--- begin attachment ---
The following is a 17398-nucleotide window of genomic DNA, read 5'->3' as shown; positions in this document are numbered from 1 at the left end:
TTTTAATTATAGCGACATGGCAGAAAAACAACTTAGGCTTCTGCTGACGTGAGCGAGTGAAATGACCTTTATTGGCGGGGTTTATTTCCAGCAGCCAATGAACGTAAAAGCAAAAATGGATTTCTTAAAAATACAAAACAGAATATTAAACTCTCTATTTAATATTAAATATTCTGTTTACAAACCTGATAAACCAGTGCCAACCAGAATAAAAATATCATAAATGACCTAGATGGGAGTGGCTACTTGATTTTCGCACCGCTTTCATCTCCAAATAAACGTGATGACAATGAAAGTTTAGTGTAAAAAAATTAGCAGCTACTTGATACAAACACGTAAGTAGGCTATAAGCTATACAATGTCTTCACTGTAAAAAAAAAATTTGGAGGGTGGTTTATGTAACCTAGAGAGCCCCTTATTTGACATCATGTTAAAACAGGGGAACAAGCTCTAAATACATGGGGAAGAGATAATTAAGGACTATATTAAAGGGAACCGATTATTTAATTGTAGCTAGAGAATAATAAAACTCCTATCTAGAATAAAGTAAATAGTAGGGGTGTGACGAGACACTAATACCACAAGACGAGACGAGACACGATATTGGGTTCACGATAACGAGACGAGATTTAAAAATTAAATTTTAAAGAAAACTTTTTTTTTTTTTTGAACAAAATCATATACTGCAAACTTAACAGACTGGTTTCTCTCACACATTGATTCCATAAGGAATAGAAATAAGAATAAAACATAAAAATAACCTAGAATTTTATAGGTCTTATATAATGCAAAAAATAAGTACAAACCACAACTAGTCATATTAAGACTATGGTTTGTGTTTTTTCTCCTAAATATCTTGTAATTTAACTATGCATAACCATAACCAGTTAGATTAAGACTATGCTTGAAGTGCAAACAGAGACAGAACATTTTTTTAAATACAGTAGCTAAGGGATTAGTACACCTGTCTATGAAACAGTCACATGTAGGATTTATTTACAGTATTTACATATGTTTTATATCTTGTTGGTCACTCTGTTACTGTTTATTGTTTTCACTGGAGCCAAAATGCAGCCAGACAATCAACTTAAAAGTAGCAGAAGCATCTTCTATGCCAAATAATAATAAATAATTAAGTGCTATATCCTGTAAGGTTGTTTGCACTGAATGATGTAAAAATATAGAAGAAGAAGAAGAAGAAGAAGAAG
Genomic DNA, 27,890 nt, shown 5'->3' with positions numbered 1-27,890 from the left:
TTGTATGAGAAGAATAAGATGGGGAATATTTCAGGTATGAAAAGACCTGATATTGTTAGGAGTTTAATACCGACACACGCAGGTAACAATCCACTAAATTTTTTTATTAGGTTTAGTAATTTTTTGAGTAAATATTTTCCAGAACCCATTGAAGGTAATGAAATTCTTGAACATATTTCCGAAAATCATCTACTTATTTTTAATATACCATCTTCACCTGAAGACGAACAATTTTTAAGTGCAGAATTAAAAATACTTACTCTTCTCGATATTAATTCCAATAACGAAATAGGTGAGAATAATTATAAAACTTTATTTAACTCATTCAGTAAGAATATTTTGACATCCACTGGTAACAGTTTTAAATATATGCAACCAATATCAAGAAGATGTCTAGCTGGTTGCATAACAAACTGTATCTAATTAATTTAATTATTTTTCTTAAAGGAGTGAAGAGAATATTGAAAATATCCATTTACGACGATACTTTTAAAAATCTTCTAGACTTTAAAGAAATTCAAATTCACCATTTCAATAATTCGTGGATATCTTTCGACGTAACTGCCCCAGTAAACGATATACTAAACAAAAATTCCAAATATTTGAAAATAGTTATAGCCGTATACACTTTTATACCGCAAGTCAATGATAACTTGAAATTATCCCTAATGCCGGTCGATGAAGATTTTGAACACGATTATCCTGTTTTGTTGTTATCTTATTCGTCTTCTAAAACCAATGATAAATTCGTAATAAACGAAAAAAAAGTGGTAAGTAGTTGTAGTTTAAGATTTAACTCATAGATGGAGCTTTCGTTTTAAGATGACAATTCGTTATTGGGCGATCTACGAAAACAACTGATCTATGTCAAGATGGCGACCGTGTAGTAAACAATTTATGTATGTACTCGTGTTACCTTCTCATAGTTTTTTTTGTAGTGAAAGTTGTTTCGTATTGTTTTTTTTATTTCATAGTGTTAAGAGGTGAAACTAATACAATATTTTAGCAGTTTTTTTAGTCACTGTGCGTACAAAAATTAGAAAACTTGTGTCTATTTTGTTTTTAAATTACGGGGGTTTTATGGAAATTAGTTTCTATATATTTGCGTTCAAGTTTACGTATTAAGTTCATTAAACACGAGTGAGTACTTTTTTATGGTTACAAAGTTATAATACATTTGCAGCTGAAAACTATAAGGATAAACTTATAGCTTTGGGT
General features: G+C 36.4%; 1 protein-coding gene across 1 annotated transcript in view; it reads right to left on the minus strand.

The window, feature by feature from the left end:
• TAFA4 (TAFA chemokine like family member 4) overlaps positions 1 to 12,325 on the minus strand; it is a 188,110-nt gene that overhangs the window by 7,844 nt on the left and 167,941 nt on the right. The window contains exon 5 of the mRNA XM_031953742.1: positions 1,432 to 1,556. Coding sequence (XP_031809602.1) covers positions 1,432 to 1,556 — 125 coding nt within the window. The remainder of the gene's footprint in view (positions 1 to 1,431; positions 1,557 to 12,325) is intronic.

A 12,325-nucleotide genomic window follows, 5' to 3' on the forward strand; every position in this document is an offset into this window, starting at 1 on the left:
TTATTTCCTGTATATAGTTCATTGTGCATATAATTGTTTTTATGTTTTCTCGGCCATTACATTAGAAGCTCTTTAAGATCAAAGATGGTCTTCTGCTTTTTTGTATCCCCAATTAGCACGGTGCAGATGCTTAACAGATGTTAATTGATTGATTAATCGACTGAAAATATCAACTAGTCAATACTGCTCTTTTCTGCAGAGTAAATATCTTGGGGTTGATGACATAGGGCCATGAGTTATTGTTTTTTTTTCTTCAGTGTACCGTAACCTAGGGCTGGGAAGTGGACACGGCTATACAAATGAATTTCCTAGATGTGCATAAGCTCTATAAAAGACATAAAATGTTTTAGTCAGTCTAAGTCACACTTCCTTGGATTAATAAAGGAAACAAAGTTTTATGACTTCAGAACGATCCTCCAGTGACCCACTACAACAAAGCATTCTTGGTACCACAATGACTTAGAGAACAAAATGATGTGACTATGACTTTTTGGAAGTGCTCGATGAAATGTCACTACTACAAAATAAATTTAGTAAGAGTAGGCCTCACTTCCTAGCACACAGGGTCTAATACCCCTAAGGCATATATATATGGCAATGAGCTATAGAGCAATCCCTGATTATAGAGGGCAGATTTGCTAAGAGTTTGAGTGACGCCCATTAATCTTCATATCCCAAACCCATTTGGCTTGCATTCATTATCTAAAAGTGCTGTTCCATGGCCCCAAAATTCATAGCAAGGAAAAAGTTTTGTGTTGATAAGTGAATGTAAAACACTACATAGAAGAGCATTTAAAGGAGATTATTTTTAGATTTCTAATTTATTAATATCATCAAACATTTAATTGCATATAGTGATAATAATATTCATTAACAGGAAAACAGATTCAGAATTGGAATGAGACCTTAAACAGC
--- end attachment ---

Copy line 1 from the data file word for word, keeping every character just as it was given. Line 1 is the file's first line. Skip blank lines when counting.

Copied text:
The following is a 17398-nucleotide window of genomic DNA, read 5'->3' as shown; positions in this document are numbered from 1 at the left end: